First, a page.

Medial compartment osteoarthritis is a leading cause of years claimed by disability worldwide. Joint replacements improve the quality of life for individuals with end-stage osteoarthritis; however, less invasive interventions to prevent or delay surgery are desirable. Increased contact forces in the medial compartment of the knee joint are thought to accelerate the progression of osteoarthritis.
Knee adduction moment (KAM) and total tibiofemoral force (TF) are potential correlates to medial contact force (MCF) in the knee joint (Kutzner et al., 2013; Nagura et al., 2006). Shull et al. (2012) showed experimentally that shifting the foot progression angle inward during walking (i.e. toe-in gait) could reduce the first peak in KAM during stance. This is accomplished by shifting foot's center of pressure laterally and altering the ground reaction force vector. Lowering the KAM tends to shift knee contact forces laterally, thus potentially alleviating load on the medial compartment. DeMers et al. (2014) showed that muscle recruitment optimization could be leveraged to lower the second peak of TF. His study reveals the sensitivity of contact forces in the knee to internal muscle forces, particularly for muscles crossing the knee joint. Winby et al. (2009) further describes that medial contact force is 42% external forces factors (i..e ground reaction forces) and 58% internal factors (i.e. muscle activation). Decreasing MCF is the focus of interventions to decelerate progression of medial compartment osteoarthritis.
By building a lower-body musculoskeletal model that combines Rajagopal’s full-body musculoskeletal model and Lerner’s contact model of the knee joint, we will confirm whether toe-in gait reduces medial contact force in the knee (Rajagopal et al., 2012; Lerner et al., 2015).
Does decreasing the foot progression angle (toe-in gait) reduce medial contact loads in the knee?
Scale a generic musculoskeletal model to get a subject specific model
Start with a combined model from Apoorva Rajagopal’s full body model and Zach Lerner’s knee contact model
Modify mass in scale tool
Modify tibial joint angles in the model .osim file using patient X-ray image
Adjust marker positions from static trial (one leg is in front of the other)
Run Inverse Kinematics
Input: tracker file (<trialname>.trc)
Outputs: coordinates file (<trialname_IK>.sto)
Run Inverse Dynamics
Inputs: coordinates file; external forces (<GRFs>.mot)
Outputs: results file (<trialname>_results_ID.sto)
Run Static Optimization
Inputs: coordinates file; external forces
Outputs: muscle forces (<trialname>_StaticOptimization_force.sto)
Use Analyze Tool to calculate joint reaction forces
Input: muscle forces
Outputs: results file (<trailname>_ReactionLoads.sto)
This will contain joint reaction forces in the compartments of the knee
Repeat steps 2-4 for all walking trials
Knee Adduction Moment
Conclusion - Toe-in gait reduces first peak in knee adduction moment
Knee Flexion Moment
Conclusion - Toe-in gait reduces range of knee flexion moment
Conclusion - Toe-in gait reduces quadriceps force during early stance, reduces gastrocnemius force during late stance, and has little impact on hamstring force
Conclusion - Toe-in gait leads to shorter steps characterized by lower hip extension during late stance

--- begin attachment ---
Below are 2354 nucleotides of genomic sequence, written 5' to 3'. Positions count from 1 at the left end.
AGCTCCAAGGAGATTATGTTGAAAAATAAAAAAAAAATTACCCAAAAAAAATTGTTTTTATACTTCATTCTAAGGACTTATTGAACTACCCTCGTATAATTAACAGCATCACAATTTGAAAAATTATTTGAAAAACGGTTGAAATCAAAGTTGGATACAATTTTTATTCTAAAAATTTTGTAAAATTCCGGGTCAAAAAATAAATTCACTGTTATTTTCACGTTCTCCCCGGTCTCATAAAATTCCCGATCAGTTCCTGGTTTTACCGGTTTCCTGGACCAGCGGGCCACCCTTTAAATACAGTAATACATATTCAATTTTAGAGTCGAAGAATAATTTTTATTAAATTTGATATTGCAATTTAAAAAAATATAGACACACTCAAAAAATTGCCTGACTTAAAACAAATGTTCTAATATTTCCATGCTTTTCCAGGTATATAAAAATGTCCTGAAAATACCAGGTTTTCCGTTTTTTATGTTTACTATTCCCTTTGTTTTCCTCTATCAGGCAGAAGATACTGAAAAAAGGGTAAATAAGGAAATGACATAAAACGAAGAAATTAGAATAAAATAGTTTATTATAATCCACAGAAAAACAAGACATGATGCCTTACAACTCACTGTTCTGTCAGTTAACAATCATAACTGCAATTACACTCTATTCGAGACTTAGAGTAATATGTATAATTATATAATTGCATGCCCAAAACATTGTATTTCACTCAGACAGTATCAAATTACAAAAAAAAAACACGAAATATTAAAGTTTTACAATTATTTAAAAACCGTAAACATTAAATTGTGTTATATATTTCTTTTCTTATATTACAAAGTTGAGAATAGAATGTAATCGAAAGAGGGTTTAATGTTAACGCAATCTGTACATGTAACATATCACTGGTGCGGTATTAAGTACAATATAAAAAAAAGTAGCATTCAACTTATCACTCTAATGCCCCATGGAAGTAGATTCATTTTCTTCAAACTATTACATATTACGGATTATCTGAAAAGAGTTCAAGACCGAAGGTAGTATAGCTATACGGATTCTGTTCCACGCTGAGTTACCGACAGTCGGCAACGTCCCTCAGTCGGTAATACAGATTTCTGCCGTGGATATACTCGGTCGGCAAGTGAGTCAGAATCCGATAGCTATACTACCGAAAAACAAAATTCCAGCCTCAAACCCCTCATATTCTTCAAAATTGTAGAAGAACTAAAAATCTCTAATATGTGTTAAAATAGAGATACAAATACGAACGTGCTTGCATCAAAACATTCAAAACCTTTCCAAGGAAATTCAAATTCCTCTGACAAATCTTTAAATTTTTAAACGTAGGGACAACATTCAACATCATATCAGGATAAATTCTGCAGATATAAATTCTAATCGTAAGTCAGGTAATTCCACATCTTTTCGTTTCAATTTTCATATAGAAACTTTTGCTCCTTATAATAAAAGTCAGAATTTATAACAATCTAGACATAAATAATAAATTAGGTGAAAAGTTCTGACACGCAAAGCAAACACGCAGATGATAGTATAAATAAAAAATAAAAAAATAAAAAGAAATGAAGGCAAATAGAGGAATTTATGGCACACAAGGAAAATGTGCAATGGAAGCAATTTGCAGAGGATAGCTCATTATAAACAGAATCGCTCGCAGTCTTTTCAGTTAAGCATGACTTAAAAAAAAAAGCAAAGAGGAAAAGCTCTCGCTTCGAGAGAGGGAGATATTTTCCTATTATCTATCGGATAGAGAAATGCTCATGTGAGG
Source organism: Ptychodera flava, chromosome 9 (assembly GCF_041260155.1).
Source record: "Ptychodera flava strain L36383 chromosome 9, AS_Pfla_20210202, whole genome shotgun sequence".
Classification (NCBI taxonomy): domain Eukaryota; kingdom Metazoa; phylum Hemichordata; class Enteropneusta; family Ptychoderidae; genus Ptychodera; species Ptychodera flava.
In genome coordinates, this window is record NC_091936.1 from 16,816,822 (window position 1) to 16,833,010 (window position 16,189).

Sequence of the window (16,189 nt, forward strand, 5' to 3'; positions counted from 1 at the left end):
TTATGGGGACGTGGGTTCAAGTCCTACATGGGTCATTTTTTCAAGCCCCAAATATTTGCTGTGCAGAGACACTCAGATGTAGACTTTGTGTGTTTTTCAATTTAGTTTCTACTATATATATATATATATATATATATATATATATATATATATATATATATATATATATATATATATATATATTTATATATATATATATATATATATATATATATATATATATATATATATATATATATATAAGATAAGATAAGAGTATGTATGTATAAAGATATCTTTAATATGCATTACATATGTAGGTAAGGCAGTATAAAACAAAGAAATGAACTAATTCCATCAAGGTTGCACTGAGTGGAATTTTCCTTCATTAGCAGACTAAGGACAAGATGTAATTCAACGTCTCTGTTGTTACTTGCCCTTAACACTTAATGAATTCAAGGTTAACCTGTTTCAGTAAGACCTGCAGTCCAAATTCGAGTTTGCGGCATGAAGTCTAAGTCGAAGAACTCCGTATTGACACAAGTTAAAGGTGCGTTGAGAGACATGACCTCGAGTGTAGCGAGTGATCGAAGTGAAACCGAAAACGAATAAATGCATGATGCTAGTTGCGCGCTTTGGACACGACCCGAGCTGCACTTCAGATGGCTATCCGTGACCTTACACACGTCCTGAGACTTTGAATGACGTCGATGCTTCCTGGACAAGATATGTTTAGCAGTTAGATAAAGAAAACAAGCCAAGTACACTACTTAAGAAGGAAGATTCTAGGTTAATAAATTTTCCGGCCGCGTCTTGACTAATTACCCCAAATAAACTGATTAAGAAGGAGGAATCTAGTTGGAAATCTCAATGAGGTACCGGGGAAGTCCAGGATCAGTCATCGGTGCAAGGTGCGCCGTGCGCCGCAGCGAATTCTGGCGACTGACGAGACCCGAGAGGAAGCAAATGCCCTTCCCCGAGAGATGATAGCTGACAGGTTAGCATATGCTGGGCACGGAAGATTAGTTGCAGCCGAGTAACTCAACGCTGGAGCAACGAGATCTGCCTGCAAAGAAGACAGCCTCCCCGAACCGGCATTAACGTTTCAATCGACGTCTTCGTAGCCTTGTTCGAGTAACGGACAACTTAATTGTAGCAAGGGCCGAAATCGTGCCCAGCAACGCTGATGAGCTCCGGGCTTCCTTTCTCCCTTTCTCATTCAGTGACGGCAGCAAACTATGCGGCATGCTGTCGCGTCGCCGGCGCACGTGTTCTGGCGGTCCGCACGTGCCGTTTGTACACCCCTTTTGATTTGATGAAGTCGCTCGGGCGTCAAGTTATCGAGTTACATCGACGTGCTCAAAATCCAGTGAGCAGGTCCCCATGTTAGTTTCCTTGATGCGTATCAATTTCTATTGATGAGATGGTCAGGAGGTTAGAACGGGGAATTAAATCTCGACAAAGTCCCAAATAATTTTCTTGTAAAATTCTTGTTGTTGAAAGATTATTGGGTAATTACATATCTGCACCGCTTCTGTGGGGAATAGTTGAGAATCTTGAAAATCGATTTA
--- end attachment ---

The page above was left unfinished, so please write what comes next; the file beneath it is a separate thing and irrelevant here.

Conclusion - Toe-in gait yields decreased total knee contact force in late stance
Medial Contact Force
Conclusion: Toe-in gait reduces the first peak of medial contact force in the knee
Study analyzes 6 total steps for 1 subject
Muscle forces are estimated using static optimization
Joint reaction analysis is very sensitive to muscle forces
Lack of arm swing, trunk motion, ligaments, patch contact, etc.
Experiments were performed in a laboratory setting on a treadmill
Find the model, setup files, and our joint reaction results on our simtk webpage:
Perform and an EMG-driven analysis to improve accuracy of muscle forces (vs. over static optimization alone)
Perform a longitudinal study with a wider population to understand if kinematic and muscle recruitment adaptations persist over time
Analyze effectiveness of combining toe-in gait with optimized muscle control to reduce both the first and second peak medial contact force in the knee
We would like the thank the following individuals for assisting with our project
DeMers, Matthew S., et al., 2015. Changes in Tibiofemoral Forces due to Variations in Muscle Activity during Walking. J Orthop Res. 32(6): 769–776.
Lerner, Zachary F. et al., 2016. How Tibiofemoral Alignment and Contact Locations Affect Predictions of Medial and Lateral Tibiofemoral Contact Forces. Journal of Biomechanics, 48(4), 644–650.
Meghan K. Sylvia, et al., 2015. Development of a human knee joint finite element model to investigate cartilage stress during walking in obese and normal weight adults. Summer Biomechanics, Bioengineering and Biotransport Conference, 2015,Snowbird Resort, Utah, USA.
Rajagopal, Apoorva, et al., 2016. Full-Body Musculoskeletal Model for Muscle-Driven Simulation of Human Gait. IEEE Transactions on Biomedical Engineering, VOL. 63, NO. 10
Shull, Pete B., et al., 2012. Toe-in gait reduces the first peak knee adduction moment in patients with medial compartment knee osteoarthritis. Journal of Biomechanics, 46 (2013), 122–128.
Uhlrich, Scott D., et al.. Subject-specific toe-in or toe-out gait modifications reduce the larger knee adduction moment peak more than a non-personalized approach. Journal of Biomechanics, Article In Press.
Winby CR, Lloyd DG, Besier TF, Kirk TB., 2009. Muscle and external load contribution to knee joint contact loads during normal gait. Journal of Biomechanics, 42(14), 2294-300
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